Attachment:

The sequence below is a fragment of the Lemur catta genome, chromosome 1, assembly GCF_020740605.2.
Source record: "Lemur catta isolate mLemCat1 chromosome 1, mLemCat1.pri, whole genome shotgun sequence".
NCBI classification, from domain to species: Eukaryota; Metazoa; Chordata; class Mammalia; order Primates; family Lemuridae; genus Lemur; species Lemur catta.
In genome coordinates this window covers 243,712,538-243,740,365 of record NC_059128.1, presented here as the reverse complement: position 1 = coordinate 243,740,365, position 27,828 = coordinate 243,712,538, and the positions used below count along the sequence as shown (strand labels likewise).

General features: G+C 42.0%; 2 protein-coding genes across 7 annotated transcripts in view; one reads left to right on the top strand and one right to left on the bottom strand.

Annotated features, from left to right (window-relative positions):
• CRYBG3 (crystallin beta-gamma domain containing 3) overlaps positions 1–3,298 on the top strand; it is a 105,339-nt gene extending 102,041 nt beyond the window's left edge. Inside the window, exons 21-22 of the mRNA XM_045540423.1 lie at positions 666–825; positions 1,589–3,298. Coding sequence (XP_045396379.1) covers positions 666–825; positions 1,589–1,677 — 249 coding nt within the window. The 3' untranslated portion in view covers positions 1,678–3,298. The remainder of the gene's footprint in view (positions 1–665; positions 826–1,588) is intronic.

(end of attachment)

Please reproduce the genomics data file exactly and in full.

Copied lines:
The sequence below is a fragment of the Lemur catta genome, chromosome 1, assembly GCF_020740605.2.
Source record: "Lemur catta isolate mLemCat1 chromosome 1, mLemCat1.pri, whole genome shotgun sequence".
NCBI classification, from domain to species: Eukaryota; Metazoa; Chordata; class Mammalia; order Primates; family Lemuridae; genus Lemur; species Lemur catta.
In genome coordinates this window covers 243,712,538-243,740,365 of record NC_059128.1, presented here as the reverse complement: position 1 = coordinate 243,740,365, position 27,828 = coordinate 243,712,538, and the positions used below count along the sequence as shown (strand labels likewise).

General features: G+C 42.0%; 2 protein-coding genes across 7 annotated transcripts in view; one reads left to right on the top strand and one right to left on the bottom strand.

Annotated features, from left to right (window-relative positions):
• CRYBG3 (crystallin beta-gamma domain containing 3) overlaps positions 1–3,298 on the top strand; it is a 105,339-nt gene extending 102,041 nt beyond the window's left edge. Inside the window, exons 21-22 of the mRNA XM_045540423.1 lie at positions 666–825; positions 1,589–3,298. Coding sequence (XP_045396379.1) covers positions 666–825; positions 1,589–1,677 — 249 coding nt within the window. The 3' untranslated portion in view covers positions 1,678–3,298. The remainder of the gene's footprint in view (positions 1–665; positions 826–1,588) is intronic.